Reference : Relations between a computerized shopping task and cognitive and clinical variables i...
Scientific congresses and symposiums : Poster
Social & behavioral sciences, psychology : Treatment & clinical psychology
http://hdl.handle.net/2268/108351
Relations between a computerized shopping task and cognitive and clinical variables in patients diagnosed with bipolar disorder and alcohol dependency compared with healthy controls.
English
Laloyaux, Julien mailto [Université de Liège - ULg > Département de Psychologie : cognition et comportement > Psychologie clinique cognitive et comportementale >]
Michel, Céline mailto [Université de Liège - ULg > Département de Psychologie : cognition et comportement > > >]
Pellegrini, Nadia mailto [Université de Liège - ULg > Département de Psychologie : cognition et comportement > > >]
Mourad, Haitham mailto [Intercommunale de Soins Spécialisés de Liège > > > >]
Bertrand, Hervé mailto [Intercommunale de Soins Spécialisés de Liège > > > >]
Domken, Marc-André mailto [Intercommunale de Soins Spécialisés de Liège > > > >]
Van der Linden, Martial mailto [Université de Liège - ULg > Département de Psychologie : cognition et comportement > Psychopathologie cognitive >]
Laroi, Frank mailto [Université de Liège - ULg > Département de Psychologie : cognition et comportement > Psychologie clinique cognitive et comportementale >]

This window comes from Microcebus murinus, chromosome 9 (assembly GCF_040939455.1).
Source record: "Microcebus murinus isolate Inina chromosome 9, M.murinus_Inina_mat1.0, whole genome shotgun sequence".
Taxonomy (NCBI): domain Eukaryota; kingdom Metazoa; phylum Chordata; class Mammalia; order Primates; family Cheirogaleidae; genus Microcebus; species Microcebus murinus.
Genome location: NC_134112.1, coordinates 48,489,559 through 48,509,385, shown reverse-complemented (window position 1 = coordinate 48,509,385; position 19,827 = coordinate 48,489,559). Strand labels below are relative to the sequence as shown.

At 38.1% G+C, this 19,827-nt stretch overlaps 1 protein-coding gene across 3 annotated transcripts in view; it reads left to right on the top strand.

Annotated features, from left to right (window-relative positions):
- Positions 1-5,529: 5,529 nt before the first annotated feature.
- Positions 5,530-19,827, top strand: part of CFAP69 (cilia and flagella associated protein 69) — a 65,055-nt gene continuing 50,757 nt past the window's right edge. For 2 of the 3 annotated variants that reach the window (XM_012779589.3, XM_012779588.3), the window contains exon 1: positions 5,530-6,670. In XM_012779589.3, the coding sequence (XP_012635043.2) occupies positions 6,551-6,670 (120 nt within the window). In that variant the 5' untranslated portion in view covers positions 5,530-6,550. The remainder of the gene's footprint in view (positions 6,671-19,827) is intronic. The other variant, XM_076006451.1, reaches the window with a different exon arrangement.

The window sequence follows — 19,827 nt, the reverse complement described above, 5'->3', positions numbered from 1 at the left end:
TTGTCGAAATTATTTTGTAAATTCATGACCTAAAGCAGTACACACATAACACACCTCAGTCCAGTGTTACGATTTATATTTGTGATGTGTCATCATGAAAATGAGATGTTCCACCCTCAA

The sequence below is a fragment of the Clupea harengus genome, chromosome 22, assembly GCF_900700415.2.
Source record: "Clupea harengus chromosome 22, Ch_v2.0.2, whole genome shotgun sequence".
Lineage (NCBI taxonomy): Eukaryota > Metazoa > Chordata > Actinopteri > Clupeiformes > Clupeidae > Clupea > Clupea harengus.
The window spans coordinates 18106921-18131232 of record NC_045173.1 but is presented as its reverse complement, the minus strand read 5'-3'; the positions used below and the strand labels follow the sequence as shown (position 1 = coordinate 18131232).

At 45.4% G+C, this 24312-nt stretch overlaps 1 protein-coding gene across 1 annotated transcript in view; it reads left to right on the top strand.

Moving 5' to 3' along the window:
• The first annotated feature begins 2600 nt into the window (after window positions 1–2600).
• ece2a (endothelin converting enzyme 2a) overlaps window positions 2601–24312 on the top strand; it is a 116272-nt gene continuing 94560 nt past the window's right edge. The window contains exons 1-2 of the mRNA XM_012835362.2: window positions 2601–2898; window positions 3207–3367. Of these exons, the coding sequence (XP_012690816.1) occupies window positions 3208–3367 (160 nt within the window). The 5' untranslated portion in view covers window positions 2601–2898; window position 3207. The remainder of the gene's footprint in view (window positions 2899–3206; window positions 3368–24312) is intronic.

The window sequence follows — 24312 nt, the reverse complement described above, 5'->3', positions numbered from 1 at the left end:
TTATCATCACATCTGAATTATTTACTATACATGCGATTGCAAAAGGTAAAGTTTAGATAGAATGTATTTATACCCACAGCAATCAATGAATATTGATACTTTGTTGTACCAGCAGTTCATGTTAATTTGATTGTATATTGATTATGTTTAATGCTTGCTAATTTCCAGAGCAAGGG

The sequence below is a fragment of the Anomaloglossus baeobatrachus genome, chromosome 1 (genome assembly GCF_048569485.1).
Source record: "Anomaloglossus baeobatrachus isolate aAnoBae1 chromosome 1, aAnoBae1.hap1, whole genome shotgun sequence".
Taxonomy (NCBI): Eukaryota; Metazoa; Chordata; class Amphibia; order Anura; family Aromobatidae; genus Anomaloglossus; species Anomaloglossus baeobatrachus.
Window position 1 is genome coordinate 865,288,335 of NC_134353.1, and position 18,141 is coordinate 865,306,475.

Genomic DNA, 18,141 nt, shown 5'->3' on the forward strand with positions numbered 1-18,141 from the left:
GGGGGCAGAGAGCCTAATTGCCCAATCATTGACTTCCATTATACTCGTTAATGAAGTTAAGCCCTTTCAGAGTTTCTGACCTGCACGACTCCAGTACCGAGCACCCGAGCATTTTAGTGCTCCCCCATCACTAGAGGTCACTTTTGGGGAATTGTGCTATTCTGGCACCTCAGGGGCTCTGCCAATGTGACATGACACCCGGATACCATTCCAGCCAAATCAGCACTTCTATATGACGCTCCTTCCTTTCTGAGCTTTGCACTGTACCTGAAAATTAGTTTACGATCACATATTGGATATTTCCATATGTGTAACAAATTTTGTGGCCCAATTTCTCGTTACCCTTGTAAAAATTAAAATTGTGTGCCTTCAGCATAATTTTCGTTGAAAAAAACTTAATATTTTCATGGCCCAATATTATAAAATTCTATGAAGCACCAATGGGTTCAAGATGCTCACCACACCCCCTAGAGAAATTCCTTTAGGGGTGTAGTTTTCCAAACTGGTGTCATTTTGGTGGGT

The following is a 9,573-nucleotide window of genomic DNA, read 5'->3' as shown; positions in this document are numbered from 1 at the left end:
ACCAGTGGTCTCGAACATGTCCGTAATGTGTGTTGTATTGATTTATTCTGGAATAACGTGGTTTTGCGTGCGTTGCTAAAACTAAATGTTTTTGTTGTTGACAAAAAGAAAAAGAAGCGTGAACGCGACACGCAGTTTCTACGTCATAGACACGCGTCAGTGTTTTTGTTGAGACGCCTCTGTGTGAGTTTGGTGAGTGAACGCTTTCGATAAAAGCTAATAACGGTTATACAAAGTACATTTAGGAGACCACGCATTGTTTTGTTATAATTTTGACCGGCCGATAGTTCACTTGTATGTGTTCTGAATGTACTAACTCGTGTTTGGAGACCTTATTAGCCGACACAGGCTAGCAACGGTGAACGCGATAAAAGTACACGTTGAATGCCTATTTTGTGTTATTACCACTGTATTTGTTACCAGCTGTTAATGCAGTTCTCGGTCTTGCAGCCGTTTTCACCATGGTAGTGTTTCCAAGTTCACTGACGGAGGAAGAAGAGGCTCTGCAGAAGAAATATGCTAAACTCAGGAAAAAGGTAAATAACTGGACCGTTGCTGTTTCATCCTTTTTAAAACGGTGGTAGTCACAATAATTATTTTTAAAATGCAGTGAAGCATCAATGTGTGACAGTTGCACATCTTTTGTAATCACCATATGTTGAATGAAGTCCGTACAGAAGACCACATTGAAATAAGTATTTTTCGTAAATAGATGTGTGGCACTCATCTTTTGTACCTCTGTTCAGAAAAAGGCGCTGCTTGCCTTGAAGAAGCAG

27-May-2011
A0
Yes
No
Annual meeting of the Belgian Association for Psychological Science
May 27, 2011
Ghent University
Ghent
Belgium
[en] Computerized ; Daily living activities ; Psychopathology
[en] Persons diagnosed with bipolar disorder and alcohol dependency are frequently subject to poor everyday life functioning. However, previous studies have primarily used questionnaires or observational methods to assess everyday life functioning, both of which contain a number of limits. In order to address some of these limits, we developed a computerised real-life activity task, in particular, a shopping task where participants are required to shop for a list of 8 grocery store items. Twenty individuals diagnosed with alcoholic dependence and 21 patients diagnosed with bipolar disorder were compared with 20 and 21 matched healthy controls, respectively. All participants completed the shopping task, and both clinical groups were evaluated with an extensive battery of neuropsychological tests and a measure of global functioning. Results showed that, for both clinical groups, performance on the computerised shopping task significantly differentiated patients and healthy controls for a number of variables, especially total time and mean time to consult the shopping list. Performances on shopping task variables, in both clinical groups, were also significantly correlated with neuropsychological tests measuring verbal episodic memory, processing speed and selective attention. Finally, performances on the computerised shopping task were significantly correlated with various clinical variables and with global functioning in both patient groups. These findings suggest that the computerised task used in the present study provides a valid indication of the level of everyday life functioning for these clinical populations, and therefore may be viewed as a valuable instrument in both an evaluation and remediation context.
This work was supported in part by an unrestricted grant from AstraZeneca Belgium
http://hdl.handle.net/2268/108351

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